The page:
Here are some tips regarding your baby food:

Do Follow Hygiene 

Being hygienic doesn't necessarily mean sterilizing everything. But you need to keep everything as clean as possible. While preparing baby food, ensure all the counters, cutting boards, and utensils are thoroughly washed and clean. Wash your hands frequently after touching things that you’re not sure are clean. 

Do Keep Things Separate

When preparing the ingredients, keep raw and cooked materials separate. Meat, fish, and poultry should be cut, washed, and prepared separately to prevent cross-contamination. Use different cutting boards for vegetables and meat.

Do Watch the Temperatures

When cooking baby food, ensure the ingredients, especially meat and poultry, reach the desired temperature to be fully cooked.  Chicken and red meat should reach an internal temperature of 165F to kill the bacteria.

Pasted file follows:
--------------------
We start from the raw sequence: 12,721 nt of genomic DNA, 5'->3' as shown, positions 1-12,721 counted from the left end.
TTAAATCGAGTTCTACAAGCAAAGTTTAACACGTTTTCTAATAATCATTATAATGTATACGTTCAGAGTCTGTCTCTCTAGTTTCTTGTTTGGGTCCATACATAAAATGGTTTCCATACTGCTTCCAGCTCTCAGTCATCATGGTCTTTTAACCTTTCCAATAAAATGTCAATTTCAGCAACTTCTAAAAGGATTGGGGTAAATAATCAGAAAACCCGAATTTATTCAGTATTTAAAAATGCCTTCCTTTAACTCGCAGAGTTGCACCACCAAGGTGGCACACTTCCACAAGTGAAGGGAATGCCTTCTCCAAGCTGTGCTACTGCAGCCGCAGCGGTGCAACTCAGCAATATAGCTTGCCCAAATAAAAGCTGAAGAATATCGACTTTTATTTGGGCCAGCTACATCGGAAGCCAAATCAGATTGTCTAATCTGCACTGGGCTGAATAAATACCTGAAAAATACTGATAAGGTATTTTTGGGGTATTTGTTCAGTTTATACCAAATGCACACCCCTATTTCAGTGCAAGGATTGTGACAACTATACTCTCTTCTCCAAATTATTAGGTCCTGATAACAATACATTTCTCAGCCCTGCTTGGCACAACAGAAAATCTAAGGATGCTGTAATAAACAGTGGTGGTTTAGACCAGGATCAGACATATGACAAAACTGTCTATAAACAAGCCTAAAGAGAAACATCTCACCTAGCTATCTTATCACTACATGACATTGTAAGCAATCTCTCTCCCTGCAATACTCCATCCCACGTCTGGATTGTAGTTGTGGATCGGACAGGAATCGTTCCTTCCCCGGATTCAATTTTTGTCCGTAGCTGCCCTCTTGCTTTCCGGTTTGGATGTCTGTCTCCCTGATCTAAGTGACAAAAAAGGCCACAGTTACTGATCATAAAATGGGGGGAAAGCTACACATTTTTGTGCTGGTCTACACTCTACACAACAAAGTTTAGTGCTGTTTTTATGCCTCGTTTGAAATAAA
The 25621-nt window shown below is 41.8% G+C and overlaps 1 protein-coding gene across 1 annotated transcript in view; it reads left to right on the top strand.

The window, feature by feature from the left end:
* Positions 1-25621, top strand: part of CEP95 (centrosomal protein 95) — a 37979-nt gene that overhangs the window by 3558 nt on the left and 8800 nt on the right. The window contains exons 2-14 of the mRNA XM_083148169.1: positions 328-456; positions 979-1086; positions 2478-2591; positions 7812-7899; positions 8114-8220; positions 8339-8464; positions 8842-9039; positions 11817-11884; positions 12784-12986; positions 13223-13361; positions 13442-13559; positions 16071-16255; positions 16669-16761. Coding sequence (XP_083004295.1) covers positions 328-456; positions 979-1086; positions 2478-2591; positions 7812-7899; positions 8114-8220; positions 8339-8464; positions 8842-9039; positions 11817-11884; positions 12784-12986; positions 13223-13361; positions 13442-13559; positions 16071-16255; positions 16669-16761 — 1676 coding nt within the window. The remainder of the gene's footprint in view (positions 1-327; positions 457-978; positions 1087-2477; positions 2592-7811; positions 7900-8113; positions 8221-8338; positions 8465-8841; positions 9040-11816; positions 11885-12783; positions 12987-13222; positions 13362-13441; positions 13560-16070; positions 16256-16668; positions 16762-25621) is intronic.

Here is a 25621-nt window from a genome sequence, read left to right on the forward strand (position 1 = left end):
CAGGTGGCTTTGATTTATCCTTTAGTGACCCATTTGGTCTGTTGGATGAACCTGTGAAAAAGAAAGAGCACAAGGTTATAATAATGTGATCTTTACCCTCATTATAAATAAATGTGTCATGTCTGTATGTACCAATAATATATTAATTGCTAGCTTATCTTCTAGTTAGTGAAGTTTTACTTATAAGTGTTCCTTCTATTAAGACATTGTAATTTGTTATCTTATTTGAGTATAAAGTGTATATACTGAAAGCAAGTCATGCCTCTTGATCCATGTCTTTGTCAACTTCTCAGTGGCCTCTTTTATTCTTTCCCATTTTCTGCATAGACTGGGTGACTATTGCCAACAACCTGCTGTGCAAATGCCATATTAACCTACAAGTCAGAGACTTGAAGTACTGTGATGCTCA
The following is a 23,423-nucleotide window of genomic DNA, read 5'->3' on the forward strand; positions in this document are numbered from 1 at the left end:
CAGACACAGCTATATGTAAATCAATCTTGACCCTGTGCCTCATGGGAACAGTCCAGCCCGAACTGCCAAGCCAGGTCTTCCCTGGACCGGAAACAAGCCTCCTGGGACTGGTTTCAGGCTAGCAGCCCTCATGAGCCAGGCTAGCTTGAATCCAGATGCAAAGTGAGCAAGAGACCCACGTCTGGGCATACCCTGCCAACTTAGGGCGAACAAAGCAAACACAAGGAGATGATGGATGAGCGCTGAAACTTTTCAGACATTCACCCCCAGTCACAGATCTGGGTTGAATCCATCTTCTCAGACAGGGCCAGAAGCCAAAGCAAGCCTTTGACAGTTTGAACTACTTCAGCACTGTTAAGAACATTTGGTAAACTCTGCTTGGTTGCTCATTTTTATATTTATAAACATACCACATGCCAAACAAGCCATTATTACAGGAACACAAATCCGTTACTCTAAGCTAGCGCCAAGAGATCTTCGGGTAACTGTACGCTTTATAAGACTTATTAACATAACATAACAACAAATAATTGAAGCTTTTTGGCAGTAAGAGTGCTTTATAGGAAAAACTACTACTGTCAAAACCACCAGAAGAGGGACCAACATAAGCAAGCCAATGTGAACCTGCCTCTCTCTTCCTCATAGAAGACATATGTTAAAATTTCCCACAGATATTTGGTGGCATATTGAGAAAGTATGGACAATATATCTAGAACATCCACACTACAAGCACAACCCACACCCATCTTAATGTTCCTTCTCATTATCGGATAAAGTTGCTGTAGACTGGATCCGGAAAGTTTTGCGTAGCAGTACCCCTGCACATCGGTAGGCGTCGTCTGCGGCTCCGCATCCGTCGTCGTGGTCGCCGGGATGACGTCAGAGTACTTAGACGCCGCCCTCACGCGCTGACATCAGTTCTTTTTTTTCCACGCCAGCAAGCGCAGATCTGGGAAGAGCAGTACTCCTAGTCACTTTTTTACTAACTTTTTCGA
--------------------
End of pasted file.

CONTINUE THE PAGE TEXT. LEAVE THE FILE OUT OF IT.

Don’t Keep Food at Room Temperature 

If your baby food is frozen, never thaw it at room temperature. Either defrost it in the microwave or thaw it in the fridge to prevent it from getting to the danger zone where bacteria grows. 

 

After cooking, ensure your baby eats the food immediately. Don’t let it sit around for hours. 

Don’t Store Leftovers

If your baby doesn’t finish her food, throw the leftovers away. When your baby puts the spoon in her mouth, bacteria sit on the spoon and are transferred to the food once the spoon touches it. And this is a good space for such bacteria to multiply. But if the food is untouched, you can store it in the freezer or fridge, depending on the type of food. 

Conclusion

Preparing, cooking, and storing food for your baby requires careful consideration to ensure their safety and well-being. You just need to pay careful attention to equipment, time, methods of cooking, and different means of storing and reheating to keep your kid healthy. Apart from these tips, remember to consult with your child's doctor for guidance on their growth and development.